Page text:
Trader Joe’s sells terrific kosher latkes in their freezer section. Their produce section is bursting with local apples. Why not liven up your latkes by making your own applesauce with some Columbia Gorge apples?
However you plan to celebrate the Festival of Lights this year, have a joyous holiday filled with peace, love and latkes.
Top five children’s Hanukkah books:
Hanukkah at Valley Forge by Krensky Harlin: Wonderfully told and beautifully illustrated, this stirring tale of independence and freedom is based on General George Washington’s account of learning about Hanukkah from a Polish soldier at Valley Forge in 1777. Shifting between the time of the Maccabean Revolt and the American Revolution, and using some of George Washington’s own writings as dialogue, this book draws wonderful parallels between the two conflicts. As Washington explains to the Polish soldier over the glow of the Hanukkah lights, “The fight for liberty is an ancient one.”
The Golem’s Latkes by Eric Kimmel: Charming tale of a Golem gone wild. When the Rabbi of Prague must visit the Emperor, he leaves it to his housemaid, Basha, to prepare the house for Hanukkah and make the latkes. The Rabbi allows Basha to work with his Golem, a mythical creature made of clay. “Mix, chop, peel, fry” is the refrain as the complacent Golem labors without cessation. The dull, yet somehow satisfied expression on the face of the Golem as the latkes pile up is priceless. Basha’s acerbic wit and confident incompetence make this book utterly charming.
Runaway Dreidel by Leslea Newman: This exciting and silly tale of a dreidel run amok will delight any young reader.
The Hanukkah Hop by Erica Silverman: Sunny, warm images of happy Hanukkah revelers, fun rhymes and a retro tone come together in this Hanukkah jewel. The sing-song feel of this book will have your little ones doing the Hanukkah Hop in no time.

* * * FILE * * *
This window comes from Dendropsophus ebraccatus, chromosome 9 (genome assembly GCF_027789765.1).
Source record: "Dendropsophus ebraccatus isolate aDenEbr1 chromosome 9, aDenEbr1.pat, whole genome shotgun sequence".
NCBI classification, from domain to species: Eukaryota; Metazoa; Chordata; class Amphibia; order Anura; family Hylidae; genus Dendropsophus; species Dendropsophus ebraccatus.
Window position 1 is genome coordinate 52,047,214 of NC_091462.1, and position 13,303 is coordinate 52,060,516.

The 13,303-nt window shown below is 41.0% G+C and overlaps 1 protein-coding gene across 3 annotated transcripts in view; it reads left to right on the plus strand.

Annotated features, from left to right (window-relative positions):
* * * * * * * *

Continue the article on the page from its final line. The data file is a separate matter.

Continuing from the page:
The Borrowed Hanukkah Latkes by Linda Glaser: This touching tale of a young girl reaching out to her lonely elderly neighbor and helping her share in the joy of Hanukkah teaches children the true spirit of the season.
Top five Hanukkah TV and movie moments:
A Rugrats Chanukah: Whether you have small children or not, this animated classic is definitely worth picking up. The Jewish answer to A Charlie Brown Christmas, this holiday tale skillfully tells the story of Hanukkah through the eyes of the toddler heroes of Rugrats. In 1999 TV Guide praised the special: “The babies acting out their own version of the story is enough to entertain a child of any religious denomination, so learning the historical meaning behind latkes and dreidels is just an added bonus.” As Tommy Pickles would say, “A Macababy’s gotta do what a Macababy’s gotta do.”
The Night Hanukkah Harry Saved Christmas: Be sure to watch Jon Lovitz as the beloved Hanukkah Harry from Saturday Night Live on hulu.com or nbc.com. “On Moische, On Herschel, On Schlomo!”
The Hebrew Hammer: When Hanukkah is under attack, only the Hebrew Hammer can save the day. As a latter-day Judah the Hammer, this film’s anti-hero downs shots of “Manischewitz straight up” before dispensing with the bad guys. A clever parody of the blaxploitation movies of the early 1970s, this flick will provide ample laughs as you digest your latkes.
Can I Interest You in Hanukkah: Sung by Jon Stewart to Stephen Colbert on A Colbert Christmas. In 2008 Comedian Stephen Colbert was comically serenaded by Mr. Stewart on the “joys” of Hanukkah, with lyrics such as, “It’s not my least unfavorite time of year.”
Shalom Sesame: Chanukah at Bubbe’s: Muppets and menorahs; really all you need for silly holiday fun.
Top five musical suggestions for your
Woody Guthrie’s Happy Joyous Hanukkah: The Klezmatics. Woody Guthrie’s second wife and three of his children were Jewish, and he wrote some fine Hanukkah songs in his day. The youngest of these children, Nora, approached The Klezmatics and asked them if they would write music for Woody’s Hanukkah lyrics. The result is nothing short of spectacular.
Barenaked for Hanukkah: The Barenaked Ladies, an EP featuring three songs, including a rousing version of “Hanukkah O Hanukkah.”
Mr. Hankey’s Christmas Classics: This South Park soundtrack features two of the funniest and most offensive Hanukkah songs ever, and they are definitely for adult ears only. Key tracks: “The Lonely Jew on Christmas” and “Dreidel, Dreidel, Dreidel.”
Gods of Fire: Hanukkah Gone Metal: Truly glorious. If Ronnie James Dio were Jewish, this is how he would
The Latke Song: Debbie Friedman: A kid’s favorite with a disco beat. Shake your tuchus to this one!
Honorable Mention: The Chanukah Song Parts I, II, and III: Adam Sandler. The now classic Hanukkah song first performed on Saturday Night Live in 1994. It just isn’t Hanukkah until I hear this tune.
Our December 2012 issue misspelled Shmaltz Brewing Co. We regret the error.